Third, forget about Clinton for a moment. How about it’s just fair to allow real debate and competition in the party? Bernie Sanders, Martin O’Malley and Jim Webb deserve a chance to have their message heard, which isn’t happening in this crazy 2016 media coverage that only talks about Trump (and again, neither has Clinton).
Fourth, it would give Democrats an opportunity to present their party’s ideas to the nation in a thoughtful, unfiltered manner. Even though the moderators will egg them on, it seems highly unlikely the Democratic debates will turn into the nasty free-for-alls the Republicans have experienced. The Democrats have focused considerably more on in-depth policy proposals on the campaign trail, and Sanders has refused to criticize Clinton, aside from a few small tweaks. That would be a compelling contrast for voters to see. And in 2008 there were so many debates on both sides that the Democrats often got to slam what the Republicans had said just a few days earlier.
And it’s that last one in particular, and also how it would actually help Clinton, that makes this all so disturbing. Wasserman-Schultz, the official chair of the Democratic Party, appears to have absolutely zero political sensibilities or strategic thoughts. More debates help everyone. How on earth the person nominally in charge of guiding the party’s efforts can’t see that is unbelievable.
What’s worse is that she seems to be employing the same type of idiotic strategies that Democrats tried in 2010 and 2014. Rather than more actively promote the party’s message and values, they looked at polls that showed Republicans’ stances doing poorly, so they focused most of their efforts on attacking the other side, failing to give the base a reason to vote for candidates. Wasserman-Schultz has repeatedly told media outlets that she’s glad there’s so many Republican debates to highlight where their party is wrong. But that’s the kind of misguided communications plan that fails to realize that sometimes Republicans are making convincing arguments, and that the Democrats need to present their vision as well.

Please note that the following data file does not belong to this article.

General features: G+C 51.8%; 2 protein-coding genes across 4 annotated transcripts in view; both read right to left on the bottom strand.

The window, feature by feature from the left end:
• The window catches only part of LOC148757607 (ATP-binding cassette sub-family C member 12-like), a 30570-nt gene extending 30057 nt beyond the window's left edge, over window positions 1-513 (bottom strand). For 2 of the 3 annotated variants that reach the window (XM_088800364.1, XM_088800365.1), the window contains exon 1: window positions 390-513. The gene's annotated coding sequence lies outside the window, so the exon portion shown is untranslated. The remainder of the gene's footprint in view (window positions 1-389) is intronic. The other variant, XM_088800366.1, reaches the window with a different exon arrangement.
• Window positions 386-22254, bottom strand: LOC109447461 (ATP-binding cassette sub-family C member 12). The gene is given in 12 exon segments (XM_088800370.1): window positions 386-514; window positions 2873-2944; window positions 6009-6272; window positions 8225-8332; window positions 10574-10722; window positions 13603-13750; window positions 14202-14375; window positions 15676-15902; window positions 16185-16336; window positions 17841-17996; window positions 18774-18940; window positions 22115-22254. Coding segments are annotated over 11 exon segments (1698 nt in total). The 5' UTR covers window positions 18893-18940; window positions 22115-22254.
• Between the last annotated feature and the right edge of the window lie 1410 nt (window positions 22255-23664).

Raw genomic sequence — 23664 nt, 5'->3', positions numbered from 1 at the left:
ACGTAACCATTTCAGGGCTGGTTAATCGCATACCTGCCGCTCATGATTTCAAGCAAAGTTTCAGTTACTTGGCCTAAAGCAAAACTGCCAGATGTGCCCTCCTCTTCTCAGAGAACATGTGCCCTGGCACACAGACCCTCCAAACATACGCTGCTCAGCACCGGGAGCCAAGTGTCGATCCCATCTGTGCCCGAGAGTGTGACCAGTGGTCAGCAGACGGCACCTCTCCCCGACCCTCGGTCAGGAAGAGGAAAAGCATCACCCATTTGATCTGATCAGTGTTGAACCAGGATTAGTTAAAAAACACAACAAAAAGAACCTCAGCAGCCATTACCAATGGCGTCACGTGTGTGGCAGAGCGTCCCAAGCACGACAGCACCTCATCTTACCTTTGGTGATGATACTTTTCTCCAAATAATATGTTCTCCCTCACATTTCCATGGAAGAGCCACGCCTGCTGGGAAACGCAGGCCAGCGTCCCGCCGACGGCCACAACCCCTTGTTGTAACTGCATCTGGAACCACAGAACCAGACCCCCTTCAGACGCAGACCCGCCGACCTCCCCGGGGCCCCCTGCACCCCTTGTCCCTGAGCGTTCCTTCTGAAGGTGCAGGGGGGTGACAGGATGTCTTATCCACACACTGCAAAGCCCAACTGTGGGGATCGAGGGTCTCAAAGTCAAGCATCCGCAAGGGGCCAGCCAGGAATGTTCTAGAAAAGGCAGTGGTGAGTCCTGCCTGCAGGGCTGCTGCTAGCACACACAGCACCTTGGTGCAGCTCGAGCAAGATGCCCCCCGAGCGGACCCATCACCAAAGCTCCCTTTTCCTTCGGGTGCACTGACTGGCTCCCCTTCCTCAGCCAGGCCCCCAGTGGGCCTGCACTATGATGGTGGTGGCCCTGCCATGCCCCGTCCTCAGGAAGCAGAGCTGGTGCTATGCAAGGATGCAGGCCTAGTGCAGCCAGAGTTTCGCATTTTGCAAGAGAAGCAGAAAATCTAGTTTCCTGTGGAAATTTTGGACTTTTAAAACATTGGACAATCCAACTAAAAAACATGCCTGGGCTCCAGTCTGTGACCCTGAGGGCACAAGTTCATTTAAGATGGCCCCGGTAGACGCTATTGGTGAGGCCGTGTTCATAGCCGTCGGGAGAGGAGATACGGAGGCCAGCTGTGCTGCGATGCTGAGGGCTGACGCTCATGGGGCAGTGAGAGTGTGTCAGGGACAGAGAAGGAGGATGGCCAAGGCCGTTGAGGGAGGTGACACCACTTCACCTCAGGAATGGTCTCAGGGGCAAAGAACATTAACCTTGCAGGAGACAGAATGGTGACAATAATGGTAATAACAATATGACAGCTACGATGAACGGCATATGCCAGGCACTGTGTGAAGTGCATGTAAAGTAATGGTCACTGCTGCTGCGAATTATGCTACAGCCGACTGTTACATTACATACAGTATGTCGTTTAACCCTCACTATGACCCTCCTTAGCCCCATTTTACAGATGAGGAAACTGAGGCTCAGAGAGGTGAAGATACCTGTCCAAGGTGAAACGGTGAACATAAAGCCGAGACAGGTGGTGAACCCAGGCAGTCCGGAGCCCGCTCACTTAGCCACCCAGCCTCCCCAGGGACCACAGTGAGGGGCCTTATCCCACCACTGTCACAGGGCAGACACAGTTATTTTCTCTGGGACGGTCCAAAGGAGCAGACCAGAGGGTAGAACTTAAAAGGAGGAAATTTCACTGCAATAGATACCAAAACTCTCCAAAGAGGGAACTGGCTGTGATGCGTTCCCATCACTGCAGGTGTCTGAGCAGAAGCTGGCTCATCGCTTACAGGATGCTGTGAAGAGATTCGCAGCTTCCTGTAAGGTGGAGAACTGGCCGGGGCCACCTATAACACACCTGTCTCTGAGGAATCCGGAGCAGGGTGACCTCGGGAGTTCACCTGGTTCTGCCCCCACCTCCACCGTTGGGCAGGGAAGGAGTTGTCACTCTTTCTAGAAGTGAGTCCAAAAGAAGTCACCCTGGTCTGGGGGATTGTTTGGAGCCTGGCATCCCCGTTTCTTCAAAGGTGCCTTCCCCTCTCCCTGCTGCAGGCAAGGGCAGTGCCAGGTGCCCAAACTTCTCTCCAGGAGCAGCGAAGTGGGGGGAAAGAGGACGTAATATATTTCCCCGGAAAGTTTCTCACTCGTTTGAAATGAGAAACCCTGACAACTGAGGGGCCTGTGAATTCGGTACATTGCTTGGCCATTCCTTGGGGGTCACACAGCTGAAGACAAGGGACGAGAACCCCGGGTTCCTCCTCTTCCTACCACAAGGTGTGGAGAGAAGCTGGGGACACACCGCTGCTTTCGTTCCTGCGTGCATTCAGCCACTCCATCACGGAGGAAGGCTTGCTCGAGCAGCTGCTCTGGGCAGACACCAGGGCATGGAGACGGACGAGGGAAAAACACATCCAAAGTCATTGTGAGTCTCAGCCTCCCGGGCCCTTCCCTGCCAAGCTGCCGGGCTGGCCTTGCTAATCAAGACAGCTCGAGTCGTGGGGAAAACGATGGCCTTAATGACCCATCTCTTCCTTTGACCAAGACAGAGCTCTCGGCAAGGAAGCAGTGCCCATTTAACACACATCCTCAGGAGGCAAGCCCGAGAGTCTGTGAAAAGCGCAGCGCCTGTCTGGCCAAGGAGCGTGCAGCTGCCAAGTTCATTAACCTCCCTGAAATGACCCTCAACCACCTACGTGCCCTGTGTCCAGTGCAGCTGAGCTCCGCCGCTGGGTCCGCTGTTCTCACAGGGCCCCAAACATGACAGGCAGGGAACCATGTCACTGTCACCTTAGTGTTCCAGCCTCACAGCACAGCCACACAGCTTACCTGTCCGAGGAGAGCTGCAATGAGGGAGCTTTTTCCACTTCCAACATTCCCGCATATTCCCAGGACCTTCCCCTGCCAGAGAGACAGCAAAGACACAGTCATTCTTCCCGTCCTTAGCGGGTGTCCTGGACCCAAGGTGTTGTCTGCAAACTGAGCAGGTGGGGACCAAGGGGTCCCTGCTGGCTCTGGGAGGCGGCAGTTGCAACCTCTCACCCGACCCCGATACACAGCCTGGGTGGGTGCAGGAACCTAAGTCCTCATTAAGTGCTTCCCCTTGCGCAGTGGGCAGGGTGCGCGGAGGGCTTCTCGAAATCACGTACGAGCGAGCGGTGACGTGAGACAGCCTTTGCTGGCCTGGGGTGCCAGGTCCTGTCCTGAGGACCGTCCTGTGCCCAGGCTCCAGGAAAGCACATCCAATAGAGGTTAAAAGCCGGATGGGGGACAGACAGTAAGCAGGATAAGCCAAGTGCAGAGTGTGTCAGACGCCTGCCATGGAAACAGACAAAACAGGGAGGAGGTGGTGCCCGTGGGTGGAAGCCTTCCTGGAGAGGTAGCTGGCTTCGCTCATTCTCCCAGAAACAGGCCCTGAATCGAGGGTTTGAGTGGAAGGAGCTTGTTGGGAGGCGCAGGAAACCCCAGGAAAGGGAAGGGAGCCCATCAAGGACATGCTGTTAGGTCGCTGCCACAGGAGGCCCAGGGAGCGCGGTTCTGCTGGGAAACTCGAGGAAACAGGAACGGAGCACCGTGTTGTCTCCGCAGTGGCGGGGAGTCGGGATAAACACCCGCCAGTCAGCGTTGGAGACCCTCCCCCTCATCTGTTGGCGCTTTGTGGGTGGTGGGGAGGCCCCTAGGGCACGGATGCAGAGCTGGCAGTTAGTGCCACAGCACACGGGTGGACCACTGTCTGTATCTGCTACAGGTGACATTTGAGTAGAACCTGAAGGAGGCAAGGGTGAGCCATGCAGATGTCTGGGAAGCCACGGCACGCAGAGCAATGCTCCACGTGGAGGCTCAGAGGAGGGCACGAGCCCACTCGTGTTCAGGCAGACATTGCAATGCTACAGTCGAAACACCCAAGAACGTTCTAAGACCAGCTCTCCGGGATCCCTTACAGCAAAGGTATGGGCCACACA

One other long-term problem here lies in the party’s ability to come together after the primary. The arrogance in which Wasserman-Schultz has shut down all discussion over the debates – even when several DNC Vice-Chairs spoke up in support of adding more – could and should turn off supporters of Sanders to the Democratic Party. If his backers think the game is rigged – and right now it is – many of them may stay home in the general if Clinton’s the nominee.
Seriously, why any Democrat should donate money to the DNC right now is questionable. The DNC’s unprecedented debate restriction is unacceptable and damaging Democrats’ chances of retaining the White House. And the mindset behind it all makes one wonder if their leadership is really up to the task for 2016.
by Pat Rynard